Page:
Date of Graduation

5-2015

Document Type

Thesis

Degree Name

Bachelor of Science Education

Degree Level

Undergraduate

Department

Health, Human Performance and Recreation

Advisor

Elbin, Robert J.

Reader

Fort, Inza L.

Second Reader

Gray, Michelle

Abstract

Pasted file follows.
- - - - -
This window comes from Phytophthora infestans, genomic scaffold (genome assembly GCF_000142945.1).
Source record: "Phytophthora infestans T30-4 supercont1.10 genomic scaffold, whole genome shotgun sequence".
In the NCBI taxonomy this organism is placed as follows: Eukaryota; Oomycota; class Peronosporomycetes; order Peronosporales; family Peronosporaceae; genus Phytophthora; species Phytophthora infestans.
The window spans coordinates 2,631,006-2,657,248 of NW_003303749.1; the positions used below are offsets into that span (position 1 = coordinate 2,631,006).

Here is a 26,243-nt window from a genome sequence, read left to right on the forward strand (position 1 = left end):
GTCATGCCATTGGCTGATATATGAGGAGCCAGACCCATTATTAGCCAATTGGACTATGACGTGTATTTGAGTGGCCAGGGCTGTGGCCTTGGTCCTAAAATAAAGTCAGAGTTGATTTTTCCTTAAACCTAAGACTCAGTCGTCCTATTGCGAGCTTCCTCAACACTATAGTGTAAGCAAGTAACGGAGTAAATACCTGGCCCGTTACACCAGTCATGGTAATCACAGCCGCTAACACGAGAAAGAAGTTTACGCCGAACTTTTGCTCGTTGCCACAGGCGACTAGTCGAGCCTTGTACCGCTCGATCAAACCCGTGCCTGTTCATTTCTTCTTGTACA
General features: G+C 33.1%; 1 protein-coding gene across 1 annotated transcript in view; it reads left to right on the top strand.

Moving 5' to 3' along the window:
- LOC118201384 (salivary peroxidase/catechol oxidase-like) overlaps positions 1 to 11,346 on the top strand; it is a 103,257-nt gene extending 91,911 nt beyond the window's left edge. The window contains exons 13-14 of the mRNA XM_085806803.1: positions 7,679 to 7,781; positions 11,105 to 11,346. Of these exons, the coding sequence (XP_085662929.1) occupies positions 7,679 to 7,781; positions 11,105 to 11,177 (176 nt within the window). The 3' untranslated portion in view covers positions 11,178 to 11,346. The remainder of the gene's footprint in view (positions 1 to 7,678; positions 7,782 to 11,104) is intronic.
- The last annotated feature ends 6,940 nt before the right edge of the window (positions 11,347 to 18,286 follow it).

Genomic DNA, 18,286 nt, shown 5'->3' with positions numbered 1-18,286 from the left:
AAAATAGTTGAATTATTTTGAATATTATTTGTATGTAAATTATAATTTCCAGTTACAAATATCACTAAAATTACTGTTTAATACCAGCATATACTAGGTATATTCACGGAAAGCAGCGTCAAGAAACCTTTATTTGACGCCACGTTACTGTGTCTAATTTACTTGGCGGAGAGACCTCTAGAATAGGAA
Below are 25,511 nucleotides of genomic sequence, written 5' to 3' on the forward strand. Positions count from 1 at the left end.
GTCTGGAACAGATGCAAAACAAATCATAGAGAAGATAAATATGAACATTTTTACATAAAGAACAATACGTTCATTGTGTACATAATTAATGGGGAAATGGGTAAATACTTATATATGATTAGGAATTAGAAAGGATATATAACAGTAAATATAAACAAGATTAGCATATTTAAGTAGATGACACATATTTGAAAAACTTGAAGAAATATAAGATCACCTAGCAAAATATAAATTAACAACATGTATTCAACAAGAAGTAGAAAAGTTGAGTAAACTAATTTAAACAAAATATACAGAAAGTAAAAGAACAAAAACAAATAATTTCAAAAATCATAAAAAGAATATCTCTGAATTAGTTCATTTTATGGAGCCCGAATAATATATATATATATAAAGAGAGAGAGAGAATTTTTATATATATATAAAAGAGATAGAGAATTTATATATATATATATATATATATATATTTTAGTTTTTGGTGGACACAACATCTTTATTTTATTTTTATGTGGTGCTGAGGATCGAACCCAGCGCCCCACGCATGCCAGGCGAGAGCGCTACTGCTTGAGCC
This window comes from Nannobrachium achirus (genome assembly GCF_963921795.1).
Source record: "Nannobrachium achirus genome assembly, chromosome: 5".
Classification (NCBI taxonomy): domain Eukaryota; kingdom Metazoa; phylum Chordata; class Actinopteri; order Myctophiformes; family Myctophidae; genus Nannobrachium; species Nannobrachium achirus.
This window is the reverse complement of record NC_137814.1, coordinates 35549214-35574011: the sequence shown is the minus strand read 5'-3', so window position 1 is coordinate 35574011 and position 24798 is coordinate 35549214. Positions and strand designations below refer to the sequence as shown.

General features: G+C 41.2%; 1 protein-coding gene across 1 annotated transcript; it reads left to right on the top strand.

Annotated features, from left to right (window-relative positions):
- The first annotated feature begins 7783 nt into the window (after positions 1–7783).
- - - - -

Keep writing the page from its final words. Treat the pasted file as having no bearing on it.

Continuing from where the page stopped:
The goal of this thesis was to examine the relationship between neurocognitive performance and functional fitness levels among older adults. This is important because the geriatric population is the fastest growing demographic in the United States (USDHHS, CDC & Prevention, 2012). By 2030, the older adult population is expected to double. With the cumulative health effects associated with aging and pathological disease, adults typically experience a normal decline in cognitive function termed age-associated memory impairment (AAMI) (Kramer, Colcombe, McAuley, Scalf, & Erickson, 2005; O’Brien, 1999). It is believed to be a non-progressive disorder. Mild cognitive impairment (MCI), on the other hand, is a slightly more aggressive and permanent form of memory loss affecting 27% of adults age 65 and older (Bischkopf, Busse, & Angermeyer, 2002). Therefore, it is imperative to understand, now, the relationship between physical activity and functional fitness as it relates to neurocognitive preservation. Primarily, paper-pencil neuropsychological tests are used to measure cognition (Lovell, 2006). Keywords: aging, cognition, functional fitness, geriatric neuropsychological tests, health-related quality of life, ImPACT, neurocognitive performance, and physical activity

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